From a purely recreational and underground activity played by small groups of men in dark rooms, poker has now become a global and hugely popular activity which boasts international audiences and multi-million pound tournament prizes. Yet despite its growing popularity and acceptance into the mainstream, many
people still perceive poker as being overtly-complicated, so for their benefit let's simplify things
Cards on the Table
Knowing the value of the cards on the table is essential if you want to play poker. The lowest scoring card is the humble number two and each successive card from three to ten grows in value alongside its corresponding number. The face cards, from weakest to strongest are, the jack, queen, and king, topped off by the all powerful ace.
It's all in the Hands
Before you play poker, you need to familarise yourself with the basic poker hands. A 'Pair' is when you hold two identical cards from different suits in your hands, such as the queen of hearts and queen of diamonds. A 'two pair' is pretty self explanatory and means your are holding two separate pairs. 'Three of a kind' and 'four of a kind' means three and four cards of equal value respectively. A 'full house' is a combination of three of a kind and a pair, and a 'Straight' entails you are holding five consecutive cards which can come from any suit but rise in value consecutively such, as a ten, jack, queen, king, and ace. A 'flush' means you are holding five random cards from the same suit, and that rarest of hands - the 'royal flush,' is a straight flush and highly sought after by anyone who's ever sat down to play poker.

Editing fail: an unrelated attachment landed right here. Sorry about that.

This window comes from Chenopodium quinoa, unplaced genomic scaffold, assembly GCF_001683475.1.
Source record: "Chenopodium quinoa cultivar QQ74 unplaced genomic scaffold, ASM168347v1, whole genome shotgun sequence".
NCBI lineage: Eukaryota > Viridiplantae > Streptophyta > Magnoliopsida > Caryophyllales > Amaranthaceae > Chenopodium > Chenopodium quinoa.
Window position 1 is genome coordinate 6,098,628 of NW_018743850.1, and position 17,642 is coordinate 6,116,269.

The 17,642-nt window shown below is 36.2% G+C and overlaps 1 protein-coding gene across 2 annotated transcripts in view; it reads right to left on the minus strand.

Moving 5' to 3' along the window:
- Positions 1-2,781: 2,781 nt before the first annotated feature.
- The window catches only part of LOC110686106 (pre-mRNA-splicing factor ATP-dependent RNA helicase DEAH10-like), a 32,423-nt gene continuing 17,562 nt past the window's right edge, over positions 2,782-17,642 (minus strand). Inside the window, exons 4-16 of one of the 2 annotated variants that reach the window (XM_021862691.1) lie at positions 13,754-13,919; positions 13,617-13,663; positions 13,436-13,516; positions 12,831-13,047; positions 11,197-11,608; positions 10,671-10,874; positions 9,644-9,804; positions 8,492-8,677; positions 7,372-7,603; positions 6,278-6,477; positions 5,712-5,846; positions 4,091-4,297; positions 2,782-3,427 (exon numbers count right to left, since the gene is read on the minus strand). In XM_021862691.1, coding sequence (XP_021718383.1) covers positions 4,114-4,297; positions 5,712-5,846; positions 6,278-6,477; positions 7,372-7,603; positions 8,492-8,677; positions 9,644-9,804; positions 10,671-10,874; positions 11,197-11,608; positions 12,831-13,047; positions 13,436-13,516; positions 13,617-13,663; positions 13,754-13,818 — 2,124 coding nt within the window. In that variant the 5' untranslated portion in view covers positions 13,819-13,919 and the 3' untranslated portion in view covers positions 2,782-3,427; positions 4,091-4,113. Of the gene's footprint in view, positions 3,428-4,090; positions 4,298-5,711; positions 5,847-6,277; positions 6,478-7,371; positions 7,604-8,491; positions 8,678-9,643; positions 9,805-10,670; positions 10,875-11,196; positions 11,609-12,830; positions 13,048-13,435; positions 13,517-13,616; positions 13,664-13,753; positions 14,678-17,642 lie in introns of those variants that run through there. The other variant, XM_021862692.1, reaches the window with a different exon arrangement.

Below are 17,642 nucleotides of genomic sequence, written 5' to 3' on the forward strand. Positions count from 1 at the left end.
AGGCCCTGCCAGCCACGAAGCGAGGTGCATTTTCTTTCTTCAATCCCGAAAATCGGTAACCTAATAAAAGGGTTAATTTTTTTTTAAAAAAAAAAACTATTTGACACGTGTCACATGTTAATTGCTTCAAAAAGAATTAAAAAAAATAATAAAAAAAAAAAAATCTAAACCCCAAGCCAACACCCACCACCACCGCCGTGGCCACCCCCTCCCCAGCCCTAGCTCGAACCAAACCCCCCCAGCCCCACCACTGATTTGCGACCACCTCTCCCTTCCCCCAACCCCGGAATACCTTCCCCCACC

We Must have Order
The order of poker hands from strongest to weakest is as follows - royal flush, four of a kind, full house, flush, straight, three of a kind, two pair, one pair, and if all else fails it comes down to the highest card you are holding. However, if a joker or wild cards are used, 'five of a kind' (four aces plus the joker) is the best possible hand.
Dealing with the Terms
How many cards are dealt in poker will always depend on the type of game, but a 'bet' always means you are intending to risk money on the strength of your hand being the best in the room. When you 'raise' you are betting more than the other players and when you 'check' you are choosing not to bet when your time comes. Poker players never want to say the word 'fold' but it happens to us all, and means we are throwing in the towel because our hand just hasn't got enough juice to win the day.